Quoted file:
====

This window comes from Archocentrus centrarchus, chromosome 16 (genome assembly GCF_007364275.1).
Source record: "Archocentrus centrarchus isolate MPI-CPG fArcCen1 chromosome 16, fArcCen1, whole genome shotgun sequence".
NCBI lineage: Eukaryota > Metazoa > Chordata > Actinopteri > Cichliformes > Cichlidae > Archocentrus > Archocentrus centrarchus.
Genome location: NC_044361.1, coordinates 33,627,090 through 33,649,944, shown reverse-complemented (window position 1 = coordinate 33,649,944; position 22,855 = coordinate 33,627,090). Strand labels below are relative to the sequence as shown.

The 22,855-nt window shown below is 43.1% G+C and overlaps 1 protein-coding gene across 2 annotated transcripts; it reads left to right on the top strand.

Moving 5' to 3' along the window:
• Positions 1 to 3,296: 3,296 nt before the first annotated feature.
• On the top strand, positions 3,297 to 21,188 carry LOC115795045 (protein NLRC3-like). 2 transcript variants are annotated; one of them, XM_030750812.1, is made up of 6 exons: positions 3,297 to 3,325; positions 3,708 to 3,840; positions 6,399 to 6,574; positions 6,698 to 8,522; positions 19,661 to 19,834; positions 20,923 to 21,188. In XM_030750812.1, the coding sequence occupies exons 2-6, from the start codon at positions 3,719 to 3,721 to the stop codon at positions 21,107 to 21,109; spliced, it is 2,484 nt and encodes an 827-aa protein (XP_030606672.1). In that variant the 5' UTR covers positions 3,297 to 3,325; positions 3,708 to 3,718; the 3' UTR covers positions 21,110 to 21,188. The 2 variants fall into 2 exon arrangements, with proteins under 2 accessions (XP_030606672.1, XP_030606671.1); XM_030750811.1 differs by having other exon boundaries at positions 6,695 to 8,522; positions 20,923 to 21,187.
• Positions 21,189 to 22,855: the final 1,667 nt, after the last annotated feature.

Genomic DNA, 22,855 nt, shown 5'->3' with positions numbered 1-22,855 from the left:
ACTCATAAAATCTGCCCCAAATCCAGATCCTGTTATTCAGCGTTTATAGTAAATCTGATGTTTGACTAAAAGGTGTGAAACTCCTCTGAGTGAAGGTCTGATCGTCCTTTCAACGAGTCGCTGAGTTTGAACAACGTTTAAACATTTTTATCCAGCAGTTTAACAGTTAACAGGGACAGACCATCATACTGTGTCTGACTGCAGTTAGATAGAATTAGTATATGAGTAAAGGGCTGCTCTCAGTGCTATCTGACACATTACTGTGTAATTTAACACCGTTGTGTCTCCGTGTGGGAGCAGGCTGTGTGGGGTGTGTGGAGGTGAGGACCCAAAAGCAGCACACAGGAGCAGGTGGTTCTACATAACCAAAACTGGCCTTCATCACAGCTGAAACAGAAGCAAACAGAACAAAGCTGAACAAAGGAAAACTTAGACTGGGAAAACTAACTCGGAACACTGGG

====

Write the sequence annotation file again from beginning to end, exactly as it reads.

This window comes from Archocentrus centrarchus, chromosome 16 (genome assembly GCF_007364275.1).
Source record: "Archocentrus centrarchus isolate MPI-CPG fArcCen1 chromosome 16, fArcCen1, whole genome shotgun sequence".
NCBI lineage: Eukaryota > Metazoa > Chordata > Actinopteri > Cichliformes > Cichlidae > Archocentrus > Archocentrus centrarchus.
Genome location: NC_044361.1, coordinates 33,627,090 through 33,649,944, shown reverse-complemented (window position 1 = coordinate 33,649,944; position 22,855 = coordinate 33,627,090). Strand labels below are relative to the sequence as shown.

The 22,855-nt window shown below is 43.1% G+C and overlaps 1 protein-coding gene across 2 annotated transcripts; it reads left to right on the top strand.

Moving 5' to 3' along the window:
• Positions 1 to 3,296: 3,296 nt before the first annotated feature.
• On the top strand, positions 3,297 to 21,188 carry LOC115795045 (protein NLRC3-like). 2 transcript variants are annotated; one of them, XM_030750812.1, is made up of 6 exons: positions 3,297 to 3,325; positions 3,708 to 3,840; positions 6,399 to 6,574; positions 6,698 to 8,522; positions 19,661 to 19,834; positions 20,923 to 21,188. In XM_030750812.1, the coding sequence occupies exons 2-6, from the start codon at positions 3,719 to 3,721 to the stop codon at positions 21,107 to 21,109; spliced, it is 2,484 nt and encodes an 827-aa protein (XP_030606672.1). In that variant the 5' UTR covers positions 3,297 to 3,325; positions 3,708 to 3,718; the 3' UTR covers positions 21,110 to 21,188. The 2 variants fall into 2 exon arrangements, with proteins under 2 accessions (XP_030606672.1, XP_030606671.1); XM_030750811.1 differs by having other exon boundaries at positions 6,695 to 8,522; positions 20,923 to 21,187.
• Positions 21,189 to 22,855: the final 1,667 nt, after the last annotated feature.

Genomic DNA, 22,855 nt, shown 5'->3' with positions numbered 1-22,855 from the left:
ACTCATAAAATCTGCCCCAAATCCAGATCCTGTTATTCAGCGTTTATAGTAAATCTGATGTTTGACTAAAAGGTGTGAAACTCCTCTGAGTGAAGGTCTGATCGTCCTTTCAACGAGTCGCTGAGTTTGAACAACGTTTAAACATTTTTATCCAGCAGTTTAACAGTTAACAGGGACAGACCATCATACTGTGTCTGACTGCAGTTAGATAGAATTAGTATATGAGTAAAGGGCTGCTCTCAGTGCTATCTGACACATTACTGTGTAATTTAACACCGTTGTGTCTCCGTGTGGGAGCAGGCTGTGTGGGGTGTGTGGAGGTGAGGACCCAAAAGCAGCACACAGGAGCAGGTGGTTCTACATAACCAAAACTGGCCTTCATCACAGCTGAAACAGAAGCAAACAGAACAAAGCTGAACAAAGGAAAACTTAGACTGGGAAAACTAACTCGGAACACTGGG